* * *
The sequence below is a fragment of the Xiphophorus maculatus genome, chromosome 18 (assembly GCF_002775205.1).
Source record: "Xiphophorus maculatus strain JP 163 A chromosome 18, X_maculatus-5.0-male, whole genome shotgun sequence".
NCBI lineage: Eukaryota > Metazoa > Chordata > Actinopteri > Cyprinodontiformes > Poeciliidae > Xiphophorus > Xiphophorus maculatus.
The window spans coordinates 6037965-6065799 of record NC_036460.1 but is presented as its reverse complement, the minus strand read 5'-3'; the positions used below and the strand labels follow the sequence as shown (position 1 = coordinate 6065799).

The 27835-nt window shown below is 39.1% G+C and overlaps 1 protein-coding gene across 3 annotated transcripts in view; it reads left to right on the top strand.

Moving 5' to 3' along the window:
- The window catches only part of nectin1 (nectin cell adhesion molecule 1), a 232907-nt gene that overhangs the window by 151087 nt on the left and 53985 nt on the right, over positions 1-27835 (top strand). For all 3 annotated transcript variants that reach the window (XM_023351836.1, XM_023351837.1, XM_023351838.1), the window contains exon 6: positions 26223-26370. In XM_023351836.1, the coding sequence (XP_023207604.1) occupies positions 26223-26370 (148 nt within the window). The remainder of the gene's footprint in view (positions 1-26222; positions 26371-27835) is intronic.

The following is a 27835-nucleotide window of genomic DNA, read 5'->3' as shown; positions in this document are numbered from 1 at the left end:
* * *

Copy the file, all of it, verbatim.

The sequence below is a fragment of the Xiphophorus maculatus genome, chromosome 18 (assembly GCF_002775205.1).
Source record: "Xiphophorus maculatus strain JP 163 A chromosome 18, X_maculatus-5.0-male, whole genome shotgun sequence".
NCBI lineage: Eukaryota > Metazoa > Chordata > Actinopteri > Cyprinodontiformes > Poeciliidae > Xiphophorus > Xiphophorus maculatus.
The window spans coordinates 6037965-6065799 of record NC_036460.1 but is presented as its reverse complement, the minus strand read 5'-3'; the positions used below and the strand labels follow the sequence as shown (position 1 = coordinate 6065799).

The 27835-nt window shown below is 39.1% G+C and overlaps 1 protein-coding gene across 3 annotated transcripts in view; it reads left to right on the top strand.

Moving 5' to 3' along the window:
- The window catches only part of nectin1 (nectin cell adhesion molecule 1), a 232907-nt gene that overhangs the window by 151087 nt on the left and 53985 nt on the right, over positions 1-27835 (top strand). For all 3 annotated transcript variants that reach the window (XM_023351836.1, XM_023351837.1, XM_023351838.1), the window contains exon 6: positions 26223-26370. In XM_023351836.1, the coding sequence (XP_023207604.1) occupies positions 26223-26370 (148 nt within the window). The remainder of the gene's footprint in view (positions 1-26222; positions 26371-27835) is intronic.

The following is a 27835-nucleotide window of genomic DNA, read 5'->3' as shown; positions in this document are numbered from 1 at the left end: